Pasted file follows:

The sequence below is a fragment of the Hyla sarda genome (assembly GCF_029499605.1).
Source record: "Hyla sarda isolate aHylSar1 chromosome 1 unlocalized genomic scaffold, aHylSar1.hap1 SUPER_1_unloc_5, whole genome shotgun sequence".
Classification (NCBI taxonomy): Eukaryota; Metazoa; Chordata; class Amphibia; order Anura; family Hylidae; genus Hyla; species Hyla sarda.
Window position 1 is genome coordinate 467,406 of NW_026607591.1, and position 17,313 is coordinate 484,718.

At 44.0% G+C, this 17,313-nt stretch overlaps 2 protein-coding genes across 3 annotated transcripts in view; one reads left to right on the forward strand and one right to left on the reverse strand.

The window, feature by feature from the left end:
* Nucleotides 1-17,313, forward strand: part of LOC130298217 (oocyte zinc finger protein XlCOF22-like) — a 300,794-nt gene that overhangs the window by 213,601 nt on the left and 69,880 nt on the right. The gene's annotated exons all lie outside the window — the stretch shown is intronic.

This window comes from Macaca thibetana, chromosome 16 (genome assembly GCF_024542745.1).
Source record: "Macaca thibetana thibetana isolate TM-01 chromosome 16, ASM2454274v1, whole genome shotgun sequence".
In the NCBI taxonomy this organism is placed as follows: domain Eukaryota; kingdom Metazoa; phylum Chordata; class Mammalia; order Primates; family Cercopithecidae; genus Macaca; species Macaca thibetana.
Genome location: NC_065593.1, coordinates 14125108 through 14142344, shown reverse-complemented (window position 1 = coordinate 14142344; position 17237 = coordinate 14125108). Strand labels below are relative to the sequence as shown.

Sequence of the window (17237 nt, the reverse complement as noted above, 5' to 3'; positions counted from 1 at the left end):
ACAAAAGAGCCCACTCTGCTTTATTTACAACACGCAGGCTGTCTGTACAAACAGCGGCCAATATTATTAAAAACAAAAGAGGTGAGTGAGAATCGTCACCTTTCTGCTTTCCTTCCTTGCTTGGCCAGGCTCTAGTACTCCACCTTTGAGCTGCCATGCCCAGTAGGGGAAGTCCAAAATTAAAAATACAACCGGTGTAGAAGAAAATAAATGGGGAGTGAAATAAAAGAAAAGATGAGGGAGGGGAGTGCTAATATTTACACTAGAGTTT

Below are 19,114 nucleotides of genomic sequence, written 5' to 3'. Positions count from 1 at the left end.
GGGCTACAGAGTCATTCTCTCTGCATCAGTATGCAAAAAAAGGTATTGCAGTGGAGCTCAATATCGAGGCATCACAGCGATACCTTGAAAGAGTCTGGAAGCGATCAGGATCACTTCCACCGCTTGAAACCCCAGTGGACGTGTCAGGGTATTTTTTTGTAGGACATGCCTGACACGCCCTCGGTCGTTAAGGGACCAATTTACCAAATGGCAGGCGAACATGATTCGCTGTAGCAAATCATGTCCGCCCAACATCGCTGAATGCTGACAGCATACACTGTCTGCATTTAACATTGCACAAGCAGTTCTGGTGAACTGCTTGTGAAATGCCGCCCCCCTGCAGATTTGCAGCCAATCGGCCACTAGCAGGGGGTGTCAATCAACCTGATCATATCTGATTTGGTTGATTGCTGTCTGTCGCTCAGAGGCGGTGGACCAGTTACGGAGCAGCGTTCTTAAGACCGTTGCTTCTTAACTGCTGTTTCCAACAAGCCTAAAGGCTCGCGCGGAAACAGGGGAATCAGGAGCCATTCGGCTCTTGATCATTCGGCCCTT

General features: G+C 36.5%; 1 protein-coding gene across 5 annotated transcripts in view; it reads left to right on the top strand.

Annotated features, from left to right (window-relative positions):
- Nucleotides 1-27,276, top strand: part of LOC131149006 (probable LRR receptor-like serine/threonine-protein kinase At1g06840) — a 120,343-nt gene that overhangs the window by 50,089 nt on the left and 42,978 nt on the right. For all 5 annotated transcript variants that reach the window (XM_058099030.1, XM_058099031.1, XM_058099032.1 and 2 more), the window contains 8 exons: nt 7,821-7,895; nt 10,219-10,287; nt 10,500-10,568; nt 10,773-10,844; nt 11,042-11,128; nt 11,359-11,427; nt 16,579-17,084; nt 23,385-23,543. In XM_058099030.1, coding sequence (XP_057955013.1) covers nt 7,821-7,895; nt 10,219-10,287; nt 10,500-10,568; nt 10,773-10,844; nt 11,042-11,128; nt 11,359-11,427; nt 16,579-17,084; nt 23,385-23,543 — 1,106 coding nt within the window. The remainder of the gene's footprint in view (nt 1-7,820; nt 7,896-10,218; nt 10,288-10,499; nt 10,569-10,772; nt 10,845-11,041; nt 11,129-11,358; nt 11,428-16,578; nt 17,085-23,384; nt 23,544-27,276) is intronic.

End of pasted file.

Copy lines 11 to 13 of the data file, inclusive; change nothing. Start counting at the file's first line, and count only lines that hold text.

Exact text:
Genome location: NC_065593.1, coordinates 14125108 through 14142344, shown reverse-complemented (window position 1 = coordinate 14142344; position 17237 = coordinate 14125108). Strand labels below are relative to the sequence as shown.

Sequence of the window (17237 nt, the reverse complement as noted above, 5' to 3'; positions counted from 1 at the left end):
ACAAAAGAGCCCACTCTGCTTTATTTACAACACGCAGGCTGTCTGTACAAACAGCGGCCAATATTATTAAAAACAAAAGAGGTGAGTGAGAATCGTCACCTTTCTGCTTTCCTTCCTTGCTTGGCCAGGCTCTAGTACTCCACCTTTGAGCTGCCATGCCCAGTAGGGGAAGTCCAAAATTAAAAATACAACCGGTGTAGAAGAAAATAAATGGGGAGTGAAATAAAAGAAAAGATGAGGGAGGGGAGTGCTAATATTTACACTAGAGTTT